Evaluation of a Pharmacist-Based Intervention to Reduce Readmissions in Geriatric High-Utilizer Patients: A Pilot Study
Purpose: The goal of this study was to determine if a pharmacist-led intervention to improve medication safety at hospital discharge reduced the number of hospital readmissions among geriatric high-utilizer patients. This study is the first to test a pharmacist-based intervention in a high-utilizer population.
Methods: This was a quasi-experimental pilot study done at a safety-net hospital in the southeastern US. Fifty-seven patients 65 years old and older who were in the 95th percentile for number of hospital admissions in a year were included. On the day of discharge, one of the study pharmacists reviewed the discharge medication list and calculated the Medication Appropriateness Index (MAI) for each medication and reviewed for Beers Criteria. Any medication identified as potentially high-risk or inappropriate was flagged by the pharmacist and discussed with the team. The primary outcome was the number of admissions in the year following the intervention in the intervention group versus the control group.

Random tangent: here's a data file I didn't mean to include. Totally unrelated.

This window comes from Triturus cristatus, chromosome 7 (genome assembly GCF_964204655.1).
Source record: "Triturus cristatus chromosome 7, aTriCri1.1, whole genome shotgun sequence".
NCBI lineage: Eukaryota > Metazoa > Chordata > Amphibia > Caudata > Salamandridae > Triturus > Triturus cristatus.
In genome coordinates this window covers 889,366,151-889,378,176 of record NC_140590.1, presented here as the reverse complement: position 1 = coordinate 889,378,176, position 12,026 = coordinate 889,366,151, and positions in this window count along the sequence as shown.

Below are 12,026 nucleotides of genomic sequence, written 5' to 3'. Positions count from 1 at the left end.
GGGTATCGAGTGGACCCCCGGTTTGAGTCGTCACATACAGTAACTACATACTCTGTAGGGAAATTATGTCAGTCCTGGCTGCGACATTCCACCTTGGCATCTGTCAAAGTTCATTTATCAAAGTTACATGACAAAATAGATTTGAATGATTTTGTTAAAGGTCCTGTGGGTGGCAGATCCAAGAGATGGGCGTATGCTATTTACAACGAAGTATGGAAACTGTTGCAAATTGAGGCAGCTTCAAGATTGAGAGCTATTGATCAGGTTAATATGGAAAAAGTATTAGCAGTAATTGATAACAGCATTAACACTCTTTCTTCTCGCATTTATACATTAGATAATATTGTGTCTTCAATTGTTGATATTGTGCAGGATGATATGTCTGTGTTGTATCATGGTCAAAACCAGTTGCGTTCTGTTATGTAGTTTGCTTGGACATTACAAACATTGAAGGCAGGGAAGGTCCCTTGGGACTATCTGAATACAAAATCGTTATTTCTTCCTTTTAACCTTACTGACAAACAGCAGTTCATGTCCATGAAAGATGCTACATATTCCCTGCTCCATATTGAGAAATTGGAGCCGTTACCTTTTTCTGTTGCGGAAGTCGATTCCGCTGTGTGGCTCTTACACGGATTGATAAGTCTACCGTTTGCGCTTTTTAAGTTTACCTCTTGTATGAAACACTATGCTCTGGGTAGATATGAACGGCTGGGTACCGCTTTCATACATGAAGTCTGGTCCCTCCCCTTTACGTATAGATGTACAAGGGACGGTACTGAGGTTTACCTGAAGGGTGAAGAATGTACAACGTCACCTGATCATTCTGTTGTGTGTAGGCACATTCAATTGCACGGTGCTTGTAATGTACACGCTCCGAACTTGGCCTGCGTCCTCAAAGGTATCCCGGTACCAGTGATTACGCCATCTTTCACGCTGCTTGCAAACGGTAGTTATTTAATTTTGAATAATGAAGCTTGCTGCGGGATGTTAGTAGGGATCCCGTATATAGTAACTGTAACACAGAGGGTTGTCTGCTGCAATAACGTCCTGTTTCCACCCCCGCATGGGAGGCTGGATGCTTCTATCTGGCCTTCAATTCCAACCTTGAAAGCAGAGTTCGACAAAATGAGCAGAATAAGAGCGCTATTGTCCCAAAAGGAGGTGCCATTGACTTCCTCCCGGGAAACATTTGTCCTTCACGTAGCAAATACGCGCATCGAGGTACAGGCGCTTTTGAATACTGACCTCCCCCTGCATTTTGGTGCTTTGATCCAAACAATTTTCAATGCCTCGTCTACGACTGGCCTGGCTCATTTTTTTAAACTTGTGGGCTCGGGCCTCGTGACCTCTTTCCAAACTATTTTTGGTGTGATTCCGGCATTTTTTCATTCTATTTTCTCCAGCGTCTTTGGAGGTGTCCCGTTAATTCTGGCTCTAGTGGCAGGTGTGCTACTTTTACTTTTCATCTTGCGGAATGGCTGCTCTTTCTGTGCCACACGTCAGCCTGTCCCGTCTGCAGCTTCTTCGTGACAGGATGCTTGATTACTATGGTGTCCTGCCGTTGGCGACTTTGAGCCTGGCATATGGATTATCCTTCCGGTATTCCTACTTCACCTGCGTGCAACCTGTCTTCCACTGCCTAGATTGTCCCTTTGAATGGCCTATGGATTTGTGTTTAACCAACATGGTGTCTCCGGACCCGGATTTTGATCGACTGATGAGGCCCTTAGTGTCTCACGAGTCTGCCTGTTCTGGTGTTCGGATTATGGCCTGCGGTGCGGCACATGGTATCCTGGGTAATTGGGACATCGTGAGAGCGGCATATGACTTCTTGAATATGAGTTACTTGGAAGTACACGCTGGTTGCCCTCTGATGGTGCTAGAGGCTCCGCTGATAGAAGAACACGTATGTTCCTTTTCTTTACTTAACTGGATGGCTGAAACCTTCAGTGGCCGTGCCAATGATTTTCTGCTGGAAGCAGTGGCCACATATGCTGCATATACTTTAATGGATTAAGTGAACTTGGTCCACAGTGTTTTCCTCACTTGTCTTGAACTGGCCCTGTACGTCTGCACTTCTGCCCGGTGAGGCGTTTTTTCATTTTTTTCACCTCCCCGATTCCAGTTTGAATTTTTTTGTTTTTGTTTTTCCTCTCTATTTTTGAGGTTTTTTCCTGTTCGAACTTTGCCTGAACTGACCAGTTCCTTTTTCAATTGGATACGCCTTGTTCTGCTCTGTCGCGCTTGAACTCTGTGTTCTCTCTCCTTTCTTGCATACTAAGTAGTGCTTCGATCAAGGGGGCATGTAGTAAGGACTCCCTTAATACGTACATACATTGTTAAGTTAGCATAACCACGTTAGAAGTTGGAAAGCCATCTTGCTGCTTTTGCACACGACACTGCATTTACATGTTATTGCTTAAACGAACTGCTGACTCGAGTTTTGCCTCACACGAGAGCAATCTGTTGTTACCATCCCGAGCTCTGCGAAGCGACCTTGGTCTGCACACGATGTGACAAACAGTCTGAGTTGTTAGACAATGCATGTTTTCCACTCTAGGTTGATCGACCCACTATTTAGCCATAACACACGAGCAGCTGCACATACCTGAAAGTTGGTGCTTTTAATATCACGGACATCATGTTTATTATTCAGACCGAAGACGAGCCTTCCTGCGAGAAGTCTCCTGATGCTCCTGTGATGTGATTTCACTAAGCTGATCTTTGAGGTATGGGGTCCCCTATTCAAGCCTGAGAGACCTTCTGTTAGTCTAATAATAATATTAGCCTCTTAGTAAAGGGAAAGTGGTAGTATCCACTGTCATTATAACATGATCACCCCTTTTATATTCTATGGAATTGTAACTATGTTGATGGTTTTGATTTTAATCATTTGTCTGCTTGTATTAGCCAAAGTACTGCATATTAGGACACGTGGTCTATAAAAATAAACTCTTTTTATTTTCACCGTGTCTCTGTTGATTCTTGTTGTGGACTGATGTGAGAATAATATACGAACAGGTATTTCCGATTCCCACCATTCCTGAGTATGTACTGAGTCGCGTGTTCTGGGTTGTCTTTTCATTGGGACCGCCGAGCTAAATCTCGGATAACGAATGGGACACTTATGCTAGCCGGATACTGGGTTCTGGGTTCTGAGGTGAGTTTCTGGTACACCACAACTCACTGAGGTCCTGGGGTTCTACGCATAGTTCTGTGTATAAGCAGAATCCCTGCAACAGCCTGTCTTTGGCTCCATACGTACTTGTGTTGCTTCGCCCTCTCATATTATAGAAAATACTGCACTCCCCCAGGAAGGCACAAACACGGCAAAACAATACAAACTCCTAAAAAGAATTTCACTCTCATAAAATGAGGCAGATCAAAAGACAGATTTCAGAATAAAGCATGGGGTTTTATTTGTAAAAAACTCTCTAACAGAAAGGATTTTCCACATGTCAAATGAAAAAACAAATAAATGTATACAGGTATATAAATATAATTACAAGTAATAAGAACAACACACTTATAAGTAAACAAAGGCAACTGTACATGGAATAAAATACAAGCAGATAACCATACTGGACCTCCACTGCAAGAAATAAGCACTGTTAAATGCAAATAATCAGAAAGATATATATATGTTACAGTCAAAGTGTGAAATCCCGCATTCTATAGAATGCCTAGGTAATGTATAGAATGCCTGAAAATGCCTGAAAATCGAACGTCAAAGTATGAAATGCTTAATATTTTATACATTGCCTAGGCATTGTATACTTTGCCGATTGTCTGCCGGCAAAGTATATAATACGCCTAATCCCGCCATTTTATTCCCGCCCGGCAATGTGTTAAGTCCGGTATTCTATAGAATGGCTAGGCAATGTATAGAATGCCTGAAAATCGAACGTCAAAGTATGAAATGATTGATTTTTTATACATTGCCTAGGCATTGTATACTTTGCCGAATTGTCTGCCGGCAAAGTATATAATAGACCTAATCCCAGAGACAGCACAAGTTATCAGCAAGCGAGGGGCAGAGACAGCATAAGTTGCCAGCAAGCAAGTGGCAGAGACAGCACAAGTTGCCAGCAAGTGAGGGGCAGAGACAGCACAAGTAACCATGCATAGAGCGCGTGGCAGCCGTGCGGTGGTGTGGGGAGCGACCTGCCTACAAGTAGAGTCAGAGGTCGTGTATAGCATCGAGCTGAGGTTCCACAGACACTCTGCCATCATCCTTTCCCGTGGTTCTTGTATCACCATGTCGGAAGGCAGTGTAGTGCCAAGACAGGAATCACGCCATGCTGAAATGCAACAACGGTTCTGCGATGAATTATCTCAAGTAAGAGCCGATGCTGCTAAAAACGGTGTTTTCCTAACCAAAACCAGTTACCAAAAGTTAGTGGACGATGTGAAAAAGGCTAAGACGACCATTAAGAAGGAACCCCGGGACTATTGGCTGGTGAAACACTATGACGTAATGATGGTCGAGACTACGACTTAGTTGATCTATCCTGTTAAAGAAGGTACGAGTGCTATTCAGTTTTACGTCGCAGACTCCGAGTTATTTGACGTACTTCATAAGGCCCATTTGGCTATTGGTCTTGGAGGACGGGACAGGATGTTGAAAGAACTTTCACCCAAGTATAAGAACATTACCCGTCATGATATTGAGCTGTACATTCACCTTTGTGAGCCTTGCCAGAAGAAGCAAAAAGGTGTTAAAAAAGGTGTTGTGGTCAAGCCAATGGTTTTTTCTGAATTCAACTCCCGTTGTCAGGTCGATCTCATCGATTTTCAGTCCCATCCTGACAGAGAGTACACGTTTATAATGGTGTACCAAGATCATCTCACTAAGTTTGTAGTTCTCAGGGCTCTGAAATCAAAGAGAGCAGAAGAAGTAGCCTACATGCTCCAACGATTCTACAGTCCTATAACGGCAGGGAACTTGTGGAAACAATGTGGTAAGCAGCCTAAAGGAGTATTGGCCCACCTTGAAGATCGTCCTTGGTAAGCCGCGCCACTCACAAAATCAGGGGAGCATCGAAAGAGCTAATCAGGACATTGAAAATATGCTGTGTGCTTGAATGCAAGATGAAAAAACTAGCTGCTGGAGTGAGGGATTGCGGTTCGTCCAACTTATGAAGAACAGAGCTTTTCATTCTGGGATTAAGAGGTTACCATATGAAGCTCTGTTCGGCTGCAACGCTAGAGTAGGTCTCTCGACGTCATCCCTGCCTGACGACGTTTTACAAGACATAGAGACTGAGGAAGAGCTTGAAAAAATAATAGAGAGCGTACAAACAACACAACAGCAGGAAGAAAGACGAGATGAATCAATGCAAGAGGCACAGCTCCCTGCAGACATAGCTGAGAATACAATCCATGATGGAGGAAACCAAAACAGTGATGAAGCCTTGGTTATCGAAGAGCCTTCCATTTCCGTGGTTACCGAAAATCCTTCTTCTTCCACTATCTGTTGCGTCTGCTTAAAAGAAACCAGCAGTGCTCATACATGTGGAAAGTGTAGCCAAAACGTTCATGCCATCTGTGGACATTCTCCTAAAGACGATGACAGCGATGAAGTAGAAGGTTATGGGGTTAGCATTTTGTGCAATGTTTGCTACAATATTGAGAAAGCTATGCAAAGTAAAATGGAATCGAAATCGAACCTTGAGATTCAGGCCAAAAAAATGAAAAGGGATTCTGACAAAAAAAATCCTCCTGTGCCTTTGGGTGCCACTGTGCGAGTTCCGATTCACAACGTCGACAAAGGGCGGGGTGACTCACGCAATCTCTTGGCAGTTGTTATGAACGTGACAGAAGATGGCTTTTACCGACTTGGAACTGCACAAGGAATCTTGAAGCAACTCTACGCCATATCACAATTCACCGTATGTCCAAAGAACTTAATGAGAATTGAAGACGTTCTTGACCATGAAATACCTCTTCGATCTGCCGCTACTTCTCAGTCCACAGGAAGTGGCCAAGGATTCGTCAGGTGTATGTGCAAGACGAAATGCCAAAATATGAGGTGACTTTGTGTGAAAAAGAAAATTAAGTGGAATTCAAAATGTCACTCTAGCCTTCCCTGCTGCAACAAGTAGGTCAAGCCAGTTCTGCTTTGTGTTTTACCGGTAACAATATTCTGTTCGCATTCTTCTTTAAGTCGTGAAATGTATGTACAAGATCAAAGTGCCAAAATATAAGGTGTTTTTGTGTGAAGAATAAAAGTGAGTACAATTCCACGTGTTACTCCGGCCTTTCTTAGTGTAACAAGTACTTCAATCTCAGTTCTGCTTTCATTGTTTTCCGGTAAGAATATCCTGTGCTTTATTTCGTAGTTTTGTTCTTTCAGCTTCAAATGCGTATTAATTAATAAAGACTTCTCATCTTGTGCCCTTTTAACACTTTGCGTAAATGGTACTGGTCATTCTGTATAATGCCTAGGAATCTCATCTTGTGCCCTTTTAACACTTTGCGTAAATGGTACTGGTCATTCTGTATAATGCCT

Results: There were no statistically significant differences in the number of admissions, the MAI scores, or the number of medications meeting Beers Criteria between the two groups.
Conclusion: Although this study did not demonstrate a decrease in hospital admissions, it shows that pharmacist review of medications at discharge can identify potentially unnecessary medications that could lead to confusion or adverse events. Further research is necessary to identify interventions to prevent readmissions in this high-risk population.
Article Type: Original Research
Copyright (c) 2019 Sara Turbow, Kruti Shah, Katherine Penziner, Michael Knauss
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